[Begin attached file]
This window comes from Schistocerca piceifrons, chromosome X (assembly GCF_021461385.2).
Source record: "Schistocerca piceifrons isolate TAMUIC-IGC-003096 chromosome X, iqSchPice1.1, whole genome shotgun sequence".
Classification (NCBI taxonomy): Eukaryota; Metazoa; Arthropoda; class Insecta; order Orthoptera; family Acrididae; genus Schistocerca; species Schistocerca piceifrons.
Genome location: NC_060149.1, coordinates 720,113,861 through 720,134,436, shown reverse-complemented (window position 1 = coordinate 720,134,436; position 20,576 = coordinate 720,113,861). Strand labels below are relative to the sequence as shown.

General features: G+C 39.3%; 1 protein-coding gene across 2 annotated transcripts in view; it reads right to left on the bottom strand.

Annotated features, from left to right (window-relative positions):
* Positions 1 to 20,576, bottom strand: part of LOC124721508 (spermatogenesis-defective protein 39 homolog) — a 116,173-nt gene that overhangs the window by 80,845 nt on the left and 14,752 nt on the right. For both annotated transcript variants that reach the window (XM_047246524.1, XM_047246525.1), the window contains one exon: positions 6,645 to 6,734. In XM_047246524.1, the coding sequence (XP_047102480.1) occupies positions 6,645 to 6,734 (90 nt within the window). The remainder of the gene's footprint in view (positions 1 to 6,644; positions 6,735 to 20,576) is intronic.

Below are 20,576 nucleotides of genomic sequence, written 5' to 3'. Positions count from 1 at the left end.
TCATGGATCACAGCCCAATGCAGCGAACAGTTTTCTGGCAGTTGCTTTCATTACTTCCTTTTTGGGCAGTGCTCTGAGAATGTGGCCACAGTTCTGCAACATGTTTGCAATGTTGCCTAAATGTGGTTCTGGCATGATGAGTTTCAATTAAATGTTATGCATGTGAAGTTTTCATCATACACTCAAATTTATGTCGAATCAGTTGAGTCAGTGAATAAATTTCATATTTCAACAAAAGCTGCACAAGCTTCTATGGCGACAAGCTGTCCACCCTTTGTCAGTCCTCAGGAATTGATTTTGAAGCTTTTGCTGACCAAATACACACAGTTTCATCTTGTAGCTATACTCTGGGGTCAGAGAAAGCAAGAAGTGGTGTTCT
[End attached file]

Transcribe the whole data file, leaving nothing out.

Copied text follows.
This window comes from Schistocerca piceifrons, chromosome X (assembly GCF_021461385.2).
Source record: "Schistocerca piceifrons isolate TAMUIC-IGC-003096 chromosome X, iqSchPice1.1, whole genome shotgun sequence".
Classification (NCBI taxonomy): Eukaryota; Metazoa; Arthropoda; class Insecta; order Orthoptera; family Acrididae; genus Schistocerca; species Schistocerca piceifrons.
Genome location: NC_060149.1, coordinates 720,113,861 through 720,134,436, shown reverse-complemented (window position 1 = coordinate 720,134,436; position 20,576 = coordinate 720,113,861). Strand labels below are relative to the sequence as shown.

General features: G+C 39.3%; 1 protein-coding gene across 2 annotated transcripts in view; it reads right to left on the bottom strand.

Annotated features, from left to right (window-relative positions):
* Positions 1 to 20,576, bottom strand: part of LOC124721508 (spermatogenesis-defective protein 39 homolog) — a 116,173-nt gene that overhangs the window by 80,845 nt on the left and 14,752 nt on the right. For both annotated transcript variants that reach the window (XM_047246524.1, XM_047246525.1), the window contains one exon: positions 6,645 to 6,734. In XM_047246524.1, the coding sequence (XP_047102480.1) occupies positions 6,645 to 6,734 (90 nt within the window). The remainder of the gene's footprint in view (positions 1 to 6,644; positions 6,735 to 20,576) is intronic.

Below are 20,576 nucleotides of genomic sequence, written 5' to 3'. Positions count from 1 at the left end.
TCATGGATCACAGCCCAATGCAGCGAACAGTTTTCTGGCAGTTGCTTTCATTACTTCCTTTTTGGGCAGTGCTCTGAGAATGTGGCCACAGTTCTGCAACATGTTTGCAATGTTGCCTAAATGTGGTTCTGGCATGATGAGTTTCAATTAAATGTTATGCATGTGAAGTTTTCATCATACACTCAAATTTATGTCGAATCAGTTGAGTCAGTGAATAAATTTCATATTTCAACAAAAGCTGCACAAGCTTCTATGGCGACAAGCTGTCCACCCTTTGTCAGTCCTCAGGAATTGATTTTGAAGCTTTTGCTGACCAAATACACACAGTTTCATCTTGTAGCTATACTCTGGGGTCAGAGAAAGCAAGAAGTGGTGTTCT